In 1996 Felder and colleagues identified the hemochromatosis gene, HFE gene. Felder found that the HFE gene has two main mutations, C282Y and H63D, which were the main cause of hereditary hemochromatosis.[33][34] The next year the CDC and the National Human Genome Research Institute sponsored an examination of hemochromatosis following the discovery of the HFE gene, which helped lead to the population screenings and estimates that are still being used today.[35]

Terminology[edit]

Historically, the term haemochromatosis (spelled hemochromatosis in American English) was initially used to refer to what is now more specifically called haemochromatosis type 1 (or HFE-related hereditary haemochromatosis). Currently, haemochromatosis (without further specification) is mostly defined as iron overload with a hereditary or primary cause,[36][37] or originating from a metabolic disorder.[38] However, the term is currently also used more broadly to refer to any form of iron overload, thus requiring specification of the cause, for example, hereditary haemochromatosis. Hereditary haemochromatosis is an autosomal recessive disorder with estimated prevalence in the population of 1 in 200 among patients with European ancestry, with lower incidence in other ethnic groups.[39] The gene responsible for hereditary haemochromatosis (known as HFE gene) is located on chromosome 6; the majority of hereditary haemochromatosis patients have mutations in this HFE gene.

Hereditary haemochromatosis is characterized by an accelerated rate of intestinal iron absorption and progressive iron deposition in various tissues. This typically begins to be expressed in the third to fifth decades of life, but may occur in children. The most common presentation is hepatic (liver) cirrhosis in combination with hypopituitarism, cardiomyopathy, diabetes, arthritis, or hyperpigmentation. Because of the severe sequelae of this disorder if left untreated, and recognizing that treatment is relatively simple, early diagnosis before symptoms or signs appear is important.[17][40]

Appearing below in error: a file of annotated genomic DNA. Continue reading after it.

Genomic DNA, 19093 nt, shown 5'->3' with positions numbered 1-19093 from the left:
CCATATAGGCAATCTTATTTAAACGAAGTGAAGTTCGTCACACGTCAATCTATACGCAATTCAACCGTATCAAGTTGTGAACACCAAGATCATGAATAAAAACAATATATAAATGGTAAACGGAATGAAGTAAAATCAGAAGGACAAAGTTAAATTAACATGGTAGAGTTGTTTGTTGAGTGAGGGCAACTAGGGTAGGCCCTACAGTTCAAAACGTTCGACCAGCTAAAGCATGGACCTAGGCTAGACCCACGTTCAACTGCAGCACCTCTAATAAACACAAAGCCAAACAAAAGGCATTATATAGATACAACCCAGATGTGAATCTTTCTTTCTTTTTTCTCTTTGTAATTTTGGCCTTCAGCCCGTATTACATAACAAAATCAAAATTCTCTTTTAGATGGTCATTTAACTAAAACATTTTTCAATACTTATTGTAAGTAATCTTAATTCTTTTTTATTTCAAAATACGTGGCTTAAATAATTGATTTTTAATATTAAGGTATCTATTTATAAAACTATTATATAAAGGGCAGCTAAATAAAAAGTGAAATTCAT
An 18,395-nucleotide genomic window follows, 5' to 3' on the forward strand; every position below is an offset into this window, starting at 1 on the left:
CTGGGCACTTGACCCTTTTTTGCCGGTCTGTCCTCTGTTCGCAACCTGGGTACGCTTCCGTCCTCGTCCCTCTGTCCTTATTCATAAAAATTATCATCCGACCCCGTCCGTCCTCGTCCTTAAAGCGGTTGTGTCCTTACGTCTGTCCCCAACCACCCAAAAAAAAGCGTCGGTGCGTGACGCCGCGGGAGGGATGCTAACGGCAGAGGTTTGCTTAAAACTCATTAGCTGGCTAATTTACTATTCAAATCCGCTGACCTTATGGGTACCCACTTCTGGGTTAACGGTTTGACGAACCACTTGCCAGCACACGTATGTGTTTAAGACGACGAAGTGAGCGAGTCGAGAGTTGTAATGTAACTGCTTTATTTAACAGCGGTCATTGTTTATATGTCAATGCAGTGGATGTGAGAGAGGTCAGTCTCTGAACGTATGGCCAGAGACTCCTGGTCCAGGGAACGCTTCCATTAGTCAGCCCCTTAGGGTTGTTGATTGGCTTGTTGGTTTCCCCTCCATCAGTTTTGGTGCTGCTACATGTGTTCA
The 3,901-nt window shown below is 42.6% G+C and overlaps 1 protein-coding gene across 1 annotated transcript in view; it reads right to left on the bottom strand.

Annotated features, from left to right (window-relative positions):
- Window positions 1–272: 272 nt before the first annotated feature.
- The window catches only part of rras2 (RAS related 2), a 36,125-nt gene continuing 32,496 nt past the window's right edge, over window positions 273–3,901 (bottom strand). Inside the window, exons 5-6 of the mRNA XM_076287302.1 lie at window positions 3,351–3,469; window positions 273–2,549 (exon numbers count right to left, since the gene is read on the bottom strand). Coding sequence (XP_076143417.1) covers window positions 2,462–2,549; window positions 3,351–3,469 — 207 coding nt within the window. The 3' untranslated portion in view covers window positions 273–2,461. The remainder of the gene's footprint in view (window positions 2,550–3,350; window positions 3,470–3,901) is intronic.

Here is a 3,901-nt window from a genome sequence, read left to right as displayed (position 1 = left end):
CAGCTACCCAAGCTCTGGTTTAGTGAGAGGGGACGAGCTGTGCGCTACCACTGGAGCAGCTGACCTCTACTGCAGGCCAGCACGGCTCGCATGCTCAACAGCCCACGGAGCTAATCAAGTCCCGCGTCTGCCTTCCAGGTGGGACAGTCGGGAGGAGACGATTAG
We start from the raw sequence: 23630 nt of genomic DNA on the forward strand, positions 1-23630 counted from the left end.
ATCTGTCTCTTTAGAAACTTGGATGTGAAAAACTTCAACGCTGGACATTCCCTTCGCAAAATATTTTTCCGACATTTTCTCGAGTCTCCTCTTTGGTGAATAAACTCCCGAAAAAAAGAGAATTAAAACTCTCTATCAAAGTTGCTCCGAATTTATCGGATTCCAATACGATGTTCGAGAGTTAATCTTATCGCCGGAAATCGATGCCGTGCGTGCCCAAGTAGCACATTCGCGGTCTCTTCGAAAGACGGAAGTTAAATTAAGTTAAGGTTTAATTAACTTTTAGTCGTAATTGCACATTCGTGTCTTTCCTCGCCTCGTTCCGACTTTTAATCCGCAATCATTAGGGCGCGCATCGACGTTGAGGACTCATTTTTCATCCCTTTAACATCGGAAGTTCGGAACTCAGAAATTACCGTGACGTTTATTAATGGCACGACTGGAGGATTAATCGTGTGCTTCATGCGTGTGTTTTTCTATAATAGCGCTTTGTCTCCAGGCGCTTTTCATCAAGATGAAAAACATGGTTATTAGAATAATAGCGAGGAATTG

In general, the term haemosiderosis is used to indicate the pathological effect of iron accumulation in any given organ, which mainly occurs in the form of the iron-storage complex haemosiderin.[41][42] Sometimes, the simpler term siderosis is used instead.

Other definitions distinguishing haemochromatosis or haemosiderosis that are occasionally used include:

  • Haemosiderosis is haemochromatosis caused by excessive blood transfusions, that is, haemosiderosis is a form of secondary haemochromatosis.[43][44]
  • Haemosiderosis is haemosiderin deposition within cells, while haemochromatosis is haemosiderin within cells and interstitium.[45]
  • Haemosiderosis is iron overload that does not cause tissue damage,[46] while haemochromatosis does.[47]
  • Haemosiderosis is arbitrarily differentiated from haemochromatosis by the reversible nature of the iron accumulation in the reticuloendothelial system.[48]